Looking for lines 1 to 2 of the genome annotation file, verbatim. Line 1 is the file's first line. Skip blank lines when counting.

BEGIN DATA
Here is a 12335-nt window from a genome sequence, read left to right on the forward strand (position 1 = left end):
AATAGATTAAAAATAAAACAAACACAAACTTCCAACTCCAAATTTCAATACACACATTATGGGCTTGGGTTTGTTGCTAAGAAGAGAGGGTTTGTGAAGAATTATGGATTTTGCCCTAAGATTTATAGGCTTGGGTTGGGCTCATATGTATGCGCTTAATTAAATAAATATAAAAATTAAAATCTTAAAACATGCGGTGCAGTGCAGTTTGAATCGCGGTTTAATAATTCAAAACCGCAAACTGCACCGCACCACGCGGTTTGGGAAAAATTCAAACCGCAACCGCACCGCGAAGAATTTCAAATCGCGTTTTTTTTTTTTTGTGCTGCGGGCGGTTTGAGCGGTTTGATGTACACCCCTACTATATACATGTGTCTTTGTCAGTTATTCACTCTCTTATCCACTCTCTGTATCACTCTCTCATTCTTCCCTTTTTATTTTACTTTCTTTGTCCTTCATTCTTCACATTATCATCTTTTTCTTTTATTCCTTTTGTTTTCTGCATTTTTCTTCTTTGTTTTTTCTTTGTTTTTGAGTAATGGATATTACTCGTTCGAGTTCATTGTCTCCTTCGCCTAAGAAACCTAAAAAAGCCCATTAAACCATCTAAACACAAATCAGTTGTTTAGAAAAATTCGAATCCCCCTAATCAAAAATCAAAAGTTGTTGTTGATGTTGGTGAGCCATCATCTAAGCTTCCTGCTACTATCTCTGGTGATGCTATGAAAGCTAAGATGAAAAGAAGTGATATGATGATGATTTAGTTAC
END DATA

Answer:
Here is a 12335-nt window from a genome sequence, read left to right on the forward strand (position 1 = left end):
AATAGATTAAAAATAAAACAAACACAAACTTCCAACTCCAAATTTCAATACACACATTATGGGCTTGGGTTTGTTGCTAAGAAGAGAGGGTTTGTGAAGAATTATGGATTTTGCCCTAAGATTTATAGGCTTGGGTTGGGCTCATATGTATGCGCTTAATTAAATAAATATAAAAATTAAAATCTTAAAACATGCGGTGCAGTGCAGTTTGAATCGCGGTTTAATAATTCAAAACCGCAAACTGCACCGCACCACGCGGTTTGGGAAAAATTCAAACCGCAACCGCACCGCGAAGAATTTCAAATCGCGTTTTTTTTTTTTTGTGCTGCGGGCGGTTTGAGCGGTTTGATGTACACCCCTACTATATACATGTGTCTTTGTCAGTTATTCACTCTCTTATCCACTCTCTGTATCACTCTCTCATTCTTCCCTTTTTATTTTACTTTCTTTGTCCTTCATTCTTCACATTATCATCTTTTTCTTTTATTCCTTTTGTTTTCTGCATTTTTCTTCTTTGTTTTTTCTTTGTTTTTGAGTAATGGATATTACTCGTTCGAGTTCATTGTCTCCTTCGCCTAAGAAACCTAAAAAAGCCCATTAAACCATCTAAACACAAATCAGTTGTTTAGAAAAATTCGAATCCCCCTAATCAAAAATCAAAAGTTGTTGTTGATGTTGGTGAGCCATCATCTAAGCTTCCTGCTACTATCTCTGGTGATGCTATGAAAGCTAAGATGAAAAGAAGTGATATGATGATGATTTAGTTAC